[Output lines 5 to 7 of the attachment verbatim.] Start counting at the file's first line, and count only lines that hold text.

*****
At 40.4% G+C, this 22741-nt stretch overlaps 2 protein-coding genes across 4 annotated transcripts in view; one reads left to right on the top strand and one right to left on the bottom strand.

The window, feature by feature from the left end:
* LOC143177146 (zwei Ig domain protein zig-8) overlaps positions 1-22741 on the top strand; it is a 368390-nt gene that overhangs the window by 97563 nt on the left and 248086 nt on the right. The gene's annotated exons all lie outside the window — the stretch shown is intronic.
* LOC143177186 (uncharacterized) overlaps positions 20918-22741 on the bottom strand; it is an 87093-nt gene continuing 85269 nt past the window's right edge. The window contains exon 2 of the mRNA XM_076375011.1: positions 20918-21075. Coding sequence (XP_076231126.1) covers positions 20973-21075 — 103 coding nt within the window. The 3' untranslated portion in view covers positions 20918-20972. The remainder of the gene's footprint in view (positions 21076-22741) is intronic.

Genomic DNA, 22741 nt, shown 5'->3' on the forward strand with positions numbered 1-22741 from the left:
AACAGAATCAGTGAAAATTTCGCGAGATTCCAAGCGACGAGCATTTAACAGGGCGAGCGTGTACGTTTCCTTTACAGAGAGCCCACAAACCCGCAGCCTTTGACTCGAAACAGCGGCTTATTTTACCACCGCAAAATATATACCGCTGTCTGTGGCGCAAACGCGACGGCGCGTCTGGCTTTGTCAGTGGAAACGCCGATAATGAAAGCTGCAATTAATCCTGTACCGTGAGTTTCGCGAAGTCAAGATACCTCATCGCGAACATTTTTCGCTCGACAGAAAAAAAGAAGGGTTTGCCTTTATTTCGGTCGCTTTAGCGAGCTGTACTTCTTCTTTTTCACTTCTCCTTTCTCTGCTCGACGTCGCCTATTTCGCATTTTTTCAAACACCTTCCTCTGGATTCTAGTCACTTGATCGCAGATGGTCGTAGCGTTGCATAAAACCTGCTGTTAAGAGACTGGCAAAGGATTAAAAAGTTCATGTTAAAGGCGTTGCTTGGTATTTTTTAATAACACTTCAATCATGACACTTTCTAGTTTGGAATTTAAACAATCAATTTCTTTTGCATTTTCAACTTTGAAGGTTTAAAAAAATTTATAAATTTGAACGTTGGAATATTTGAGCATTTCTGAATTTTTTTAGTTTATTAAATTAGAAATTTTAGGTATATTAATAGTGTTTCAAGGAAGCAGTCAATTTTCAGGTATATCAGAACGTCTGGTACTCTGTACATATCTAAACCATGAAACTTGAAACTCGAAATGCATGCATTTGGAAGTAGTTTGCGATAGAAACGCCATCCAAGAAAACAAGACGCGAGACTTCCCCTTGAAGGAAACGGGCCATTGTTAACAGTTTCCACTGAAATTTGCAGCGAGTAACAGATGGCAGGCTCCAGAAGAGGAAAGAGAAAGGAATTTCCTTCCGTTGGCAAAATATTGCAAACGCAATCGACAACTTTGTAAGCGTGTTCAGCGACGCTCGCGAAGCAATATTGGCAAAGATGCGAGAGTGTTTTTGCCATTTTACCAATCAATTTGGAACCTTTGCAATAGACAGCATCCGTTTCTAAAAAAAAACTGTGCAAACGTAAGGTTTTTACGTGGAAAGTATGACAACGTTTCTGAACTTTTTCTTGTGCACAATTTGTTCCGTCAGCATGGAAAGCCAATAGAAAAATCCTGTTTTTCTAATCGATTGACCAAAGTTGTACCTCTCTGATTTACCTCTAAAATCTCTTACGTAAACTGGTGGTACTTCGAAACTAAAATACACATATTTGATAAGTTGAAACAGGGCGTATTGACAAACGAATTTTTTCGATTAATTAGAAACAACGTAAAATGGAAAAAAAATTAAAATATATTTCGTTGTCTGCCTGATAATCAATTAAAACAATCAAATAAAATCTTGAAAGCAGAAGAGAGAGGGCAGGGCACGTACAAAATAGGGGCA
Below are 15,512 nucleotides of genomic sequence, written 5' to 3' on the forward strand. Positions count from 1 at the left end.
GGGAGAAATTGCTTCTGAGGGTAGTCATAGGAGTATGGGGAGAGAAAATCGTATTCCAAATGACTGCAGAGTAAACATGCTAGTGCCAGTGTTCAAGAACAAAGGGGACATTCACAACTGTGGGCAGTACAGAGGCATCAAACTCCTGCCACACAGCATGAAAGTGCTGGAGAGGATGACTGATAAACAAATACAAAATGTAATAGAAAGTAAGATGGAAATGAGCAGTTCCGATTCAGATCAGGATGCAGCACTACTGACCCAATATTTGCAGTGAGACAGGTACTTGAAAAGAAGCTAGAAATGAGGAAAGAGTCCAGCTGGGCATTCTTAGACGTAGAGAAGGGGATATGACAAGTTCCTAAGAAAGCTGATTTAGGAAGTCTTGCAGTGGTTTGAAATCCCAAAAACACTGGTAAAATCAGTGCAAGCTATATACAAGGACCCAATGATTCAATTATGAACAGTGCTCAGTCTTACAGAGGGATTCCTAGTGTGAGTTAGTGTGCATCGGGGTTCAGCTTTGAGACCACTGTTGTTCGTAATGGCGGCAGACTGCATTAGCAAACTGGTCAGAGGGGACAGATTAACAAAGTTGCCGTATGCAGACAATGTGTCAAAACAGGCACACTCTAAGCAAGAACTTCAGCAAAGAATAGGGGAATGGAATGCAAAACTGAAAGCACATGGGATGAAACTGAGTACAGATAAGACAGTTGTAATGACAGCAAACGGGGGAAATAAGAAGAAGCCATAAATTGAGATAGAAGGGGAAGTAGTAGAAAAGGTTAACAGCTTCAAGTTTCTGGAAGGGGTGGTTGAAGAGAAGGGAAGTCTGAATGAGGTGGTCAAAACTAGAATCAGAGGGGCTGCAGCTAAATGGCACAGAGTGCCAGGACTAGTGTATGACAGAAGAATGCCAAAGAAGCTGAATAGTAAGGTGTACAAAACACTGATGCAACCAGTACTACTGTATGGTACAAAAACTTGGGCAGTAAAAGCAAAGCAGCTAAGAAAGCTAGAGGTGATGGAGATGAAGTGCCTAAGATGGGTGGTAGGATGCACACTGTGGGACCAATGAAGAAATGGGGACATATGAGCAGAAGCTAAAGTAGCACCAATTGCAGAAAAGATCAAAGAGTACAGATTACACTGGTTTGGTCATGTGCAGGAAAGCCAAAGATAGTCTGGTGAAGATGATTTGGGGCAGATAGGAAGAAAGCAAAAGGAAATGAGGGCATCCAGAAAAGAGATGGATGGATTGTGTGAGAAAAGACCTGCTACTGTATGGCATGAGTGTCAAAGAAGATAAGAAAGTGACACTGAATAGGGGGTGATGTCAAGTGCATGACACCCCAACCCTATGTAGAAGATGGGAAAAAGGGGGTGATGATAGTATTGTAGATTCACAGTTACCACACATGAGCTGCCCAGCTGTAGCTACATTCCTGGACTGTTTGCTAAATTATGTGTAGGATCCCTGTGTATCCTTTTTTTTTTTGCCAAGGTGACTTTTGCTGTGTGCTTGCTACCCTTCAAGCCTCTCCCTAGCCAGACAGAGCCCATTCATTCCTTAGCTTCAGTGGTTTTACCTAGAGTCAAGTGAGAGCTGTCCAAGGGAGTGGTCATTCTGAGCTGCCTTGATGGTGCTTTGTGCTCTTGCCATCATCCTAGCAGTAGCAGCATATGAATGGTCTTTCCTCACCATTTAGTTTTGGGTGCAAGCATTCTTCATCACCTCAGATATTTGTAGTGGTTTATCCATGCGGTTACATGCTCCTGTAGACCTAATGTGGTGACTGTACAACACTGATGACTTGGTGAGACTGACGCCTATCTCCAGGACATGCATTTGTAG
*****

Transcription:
Genomic DNA, 22741 nt, shown 5'->3' on the forward strand with positions numbered 1-22741 from the left:
AACAGAATCAGTGAAAATTTCGCGAGATTCCAAGCGACGAGCATTTAACAGGGCGAGCGTGTACGTTTCCTTTACAGAGAGCCCACAAACCCGCAGCCTTTGACTCGAAACAGCGGCTTATTTTACCACCGCAAAATATATACCGCTGTCTGTGGCGCAAACGCGACGGCGCGTCTGGCTTTGTCAGTGGAAACGCCGATAATGAAAGCTGCAATTAATCCTGTACCGTGAGTTTCGCGAAGTCAAGATACCTCATCGCGAACATTTTTCGCTCGACAGAAAAAAAGAAGGGTTTGCCTTTATTTCGGTCGCTTTAGCGAGCTGTACTTCTTCTTTTTCACTTCTCCTTTCTCTGCTCGACGTCGCCTATTTCGCATTTTTTCAAACACCTTCCTCTGGATTCTAGTCACTTGATCGCAGATGGTCGTAGCGTTGCATAAAACCTGCTGTTAAGAGACTGGCAAAGGATTAAAAAGTTCATGTTAAAGGCGTTGCTTGGTATTTTTTAATAACACTTCAATCATGACACTTTCTAGTTTGGAATTTAAACAATCAATTTCTTTTGCATTTTCAACTTTGAAGGTTTAAAAAAATTTATAAATTTGAACGTTGGAATATTTGAGCATTTCTGAATTTTTTTAGTTTATTAAATTAGAAATTTTAGGTATATTAATAGTGTTTCAAGGAAGCAGTCAATTTTCAGGTATATCAGAACGTCTGGTACTCTGTACATATCTAAACCATGAAACTTGAAACTCGAAATGCATGCATTTGGAAGTAGTTTGCGATAGAAACGCCATCCAAGAAAACAAGACGCGAGACTTCCCCTTGAAGGAAACGGGCCATTGTTAACAGTTTCCACTGAAATTTGCAGCGAGTAACAGATGGCAGGCTCCAGAAGAGGAAAGAGAAAGGAATTTCCTTCCGTTGGCAAAATATTGCAAACGCAATCGACAACTTTGTAAGCGTGTTCAGCGACGCTCGCGAAGCAATATTGGCAAAGATGCGAGAGTGTTTTTGCCATTTTACCAATCAATTTGGAACCTTTGCAATAGACAGCATCCGTTTCTAAAAAAAAACTGTGCAAACGTAAGGTTTTTACGTGGAAAGTATGACAACGTTTCTGAACTTTTTCTTGTGCACAATTTGTTCCGTCAGCATGGAAAGCCAATAGAAAAATCCTGTTTTTCTAATCGATTGACCAAAGTTGTACCTCTCTGATTTACCTCTAAAATCTCTTACGTAAACTGGTGGTACTTCGAAACTAAAATACACATATTTGATAAGTTGAAACAGGGCGTATTGACAAACGAATTTTTTCGATTAATTAGAAACAACGTAAAATGGAAAAAAAATTAAAATATATTTCGTTGTCTGCCTGATAATCAATTAAAACAATCAAATAAAATCTTGAAAGCAGAAGAGAGAGGGCAGGGCACGTACAAAATAGGGGCA
Below are 15,512 nucleotides of genomic sequence, written 5' to 3' on the forward strand. Positions count from 1 at the left end.